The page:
In 2019, MLS clubs brought in around $90 million total in transfer fees from players sold abroad. The New York Red Bulls earned over $22 million from the sale of Tyler Adams to RB Leipzig in Germany. D.C. United collected $17 million selling Luciano Acosta to a French club.

While Europe’s top leagues generate hundreds of millions annually from transfers, MLS clubs are limited in how much they can earn as selling leagues since world-class players rarely develop in the league yet. But transfer fees still provide a useful revenue boost when promising players are sold.

Merchandise Sales

Fan appetite for jerseys, scarves, hats and other MLS merchandise generates retail revenue for clubs both in stadiums and online. Merchandise income accounts for 5-15% of total revenue on average.

Popular teams like Atlanta United and LAFC sell tons of gear to their huge fanbases. Limited edition or championship-related merchandise also brings spikes in sales. New franchise launches spark an initial surge in expansion gear purchases.

Overall, merchandise provides a smaller but reasonably reliable slice of the revenue mix in most years, buffered from ups and downs in other streams like media rights and transfers.

Additional Revenue Streams

Beyond the major buckets of matchday, broadcast, sponsorship and commercial revenue, MLS clubs bring in income through a few other avenues as well:

  • Government subsidies – Some teams receive public funding for stadium construction or tax breaks.
  • Loan/transfer fees – Loans or transfers of players from MLS teams to affiliates generate fees.
  • Non-MLS events – Concerts, other sports, etc. held at stadiums provide rental revenue.
  • Investor capital – MLS club owners contribute their own funds when needed.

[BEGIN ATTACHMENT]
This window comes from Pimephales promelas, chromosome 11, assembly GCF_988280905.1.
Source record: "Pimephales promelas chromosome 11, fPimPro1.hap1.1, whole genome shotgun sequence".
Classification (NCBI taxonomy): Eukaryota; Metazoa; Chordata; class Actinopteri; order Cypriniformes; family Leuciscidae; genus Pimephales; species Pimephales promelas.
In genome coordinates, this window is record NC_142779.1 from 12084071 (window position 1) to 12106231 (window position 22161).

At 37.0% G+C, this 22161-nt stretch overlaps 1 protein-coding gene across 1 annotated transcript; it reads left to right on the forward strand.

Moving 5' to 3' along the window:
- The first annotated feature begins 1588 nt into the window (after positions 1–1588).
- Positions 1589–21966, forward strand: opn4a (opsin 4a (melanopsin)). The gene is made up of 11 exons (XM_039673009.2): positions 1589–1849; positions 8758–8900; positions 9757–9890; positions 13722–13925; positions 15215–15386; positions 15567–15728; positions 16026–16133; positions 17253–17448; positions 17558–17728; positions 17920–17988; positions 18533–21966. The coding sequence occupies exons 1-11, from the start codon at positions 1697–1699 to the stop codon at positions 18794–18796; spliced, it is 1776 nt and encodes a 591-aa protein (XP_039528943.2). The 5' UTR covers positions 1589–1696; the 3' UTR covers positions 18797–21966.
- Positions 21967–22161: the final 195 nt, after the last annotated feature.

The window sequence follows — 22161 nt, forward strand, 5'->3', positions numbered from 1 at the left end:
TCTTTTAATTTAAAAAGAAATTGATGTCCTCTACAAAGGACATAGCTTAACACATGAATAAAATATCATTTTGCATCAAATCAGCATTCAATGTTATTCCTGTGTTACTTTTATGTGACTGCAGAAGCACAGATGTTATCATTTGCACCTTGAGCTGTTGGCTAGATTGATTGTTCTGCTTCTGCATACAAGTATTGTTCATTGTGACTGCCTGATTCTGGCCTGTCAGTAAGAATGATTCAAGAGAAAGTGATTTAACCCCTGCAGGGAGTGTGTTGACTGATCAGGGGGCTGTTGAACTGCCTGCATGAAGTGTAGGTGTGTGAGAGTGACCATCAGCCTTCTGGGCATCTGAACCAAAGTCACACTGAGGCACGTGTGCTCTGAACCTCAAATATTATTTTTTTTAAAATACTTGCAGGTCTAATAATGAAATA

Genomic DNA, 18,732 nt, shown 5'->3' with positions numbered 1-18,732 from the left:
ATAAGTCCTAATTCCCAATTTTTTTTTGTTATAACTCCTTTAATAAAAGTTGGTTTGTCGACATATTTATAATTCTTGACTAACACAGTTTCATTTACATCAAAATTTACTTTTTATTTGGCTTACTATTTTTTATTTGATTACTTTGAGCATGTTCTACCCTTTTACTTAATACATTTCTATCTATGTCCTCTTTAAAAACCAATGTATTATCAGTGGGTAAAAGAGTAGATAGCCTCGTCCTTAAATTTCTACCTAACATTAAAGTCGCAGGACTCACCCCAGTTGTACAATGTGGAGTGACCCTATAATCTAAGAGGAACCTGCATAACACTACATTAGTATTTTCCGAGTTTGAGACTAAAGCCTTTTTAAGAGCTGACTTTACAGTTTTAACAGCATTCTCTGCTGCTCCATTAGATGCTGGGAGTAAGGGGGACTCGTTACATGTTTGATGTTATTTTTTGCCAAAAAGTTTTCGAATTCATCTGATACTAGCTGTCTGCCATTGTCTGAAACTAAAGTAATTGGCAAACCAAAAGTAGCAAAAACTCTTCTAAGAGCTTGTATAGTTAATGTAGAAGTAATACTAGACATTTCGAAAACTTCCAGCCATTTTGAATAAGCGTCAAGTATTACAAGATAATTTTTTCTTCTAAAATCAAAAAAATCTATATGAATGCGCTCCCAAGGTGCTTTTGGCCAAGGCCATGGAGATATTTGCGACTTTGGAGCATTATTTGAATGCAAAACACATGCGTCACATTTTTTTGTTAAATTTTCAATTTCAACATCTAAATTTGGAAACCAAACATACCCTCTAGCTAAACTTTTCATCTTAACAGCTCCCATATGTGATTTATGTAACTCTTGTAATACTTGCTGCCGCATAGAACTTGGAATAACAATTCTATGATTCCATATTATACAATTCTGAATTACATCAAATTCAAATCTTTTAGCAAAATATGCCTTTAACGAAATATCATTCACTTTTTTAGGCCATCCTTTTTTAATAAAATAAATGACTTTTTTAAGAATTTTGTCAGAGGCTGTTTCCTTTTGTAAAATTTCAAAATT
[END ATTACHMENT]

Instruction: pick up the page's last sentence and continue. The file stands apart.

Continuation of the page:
How Does MLS Share Revenue?

A portion of MLS revenue is also distributed directly by the league office itself. MLS has a unique single-entity structure where the league owns all teams centrally. The league takes in national revenue from sources like U.S. Soccer fees, foreign media deals and major sponsors, and distributes it to teams to supplement local revenue.

In 2019 this league-shared revenue allotment was between $8-13 million for each MLS team. So combined with their local revenue streams, typical MLS clubs brought in $40-70 million in total revenue on average.

The LA Galaxy and Atlanta United likely exceeded $100 million in total revenue thanks to their market size, popularity, and venue size. Bottom feeders may have earned less than $40 million total.

How Does MLS Spending Compare to Big European Leagues?

To put MLS club revenue and spending in perspective, the average team payroll in 2019 was around $12.5 million. The LA Galaxy led with a payroll of $21.7 million.

Compare this to:

  • Premier League: Average salary spend per club = $180 million
  • La Liga: Average salary spend per club = $115 million
  • Bundesliga: Average salary spend per club = $90 million

The financial clout of the biggest European leagues dwarfs MLS teams. Significant growth is still required to reach elite levels of revenue and investment on players.

But as domestic broadcast rights continue to escalate and more foreign stars are attracted to MLS, club finances should keep improving. The league is on the right path but still has a long journey ahead to catch Europe’s super clubs.

Final Thoughts

In summary, MLS clubs draw upon a diverse mix of local revenue including matchday sales, media rights, sponsorships, merchandise and player transfers. This is supplemented by league-wide distribution and owner contributions.

Big market teams with huge fanbases and new stadiums unsurprisingly generate the most revenue, while small markets struggle in comparison. Everyone hopes for increased media rights windfalls down the road.

While financial deficits to Europe’s top teams remain massive, revenue has grown steadily along with MLS’s increasing popularity and stability. If this growth trajectory continues, clubs should gain the means to attract and retain more elite players in the years ahead.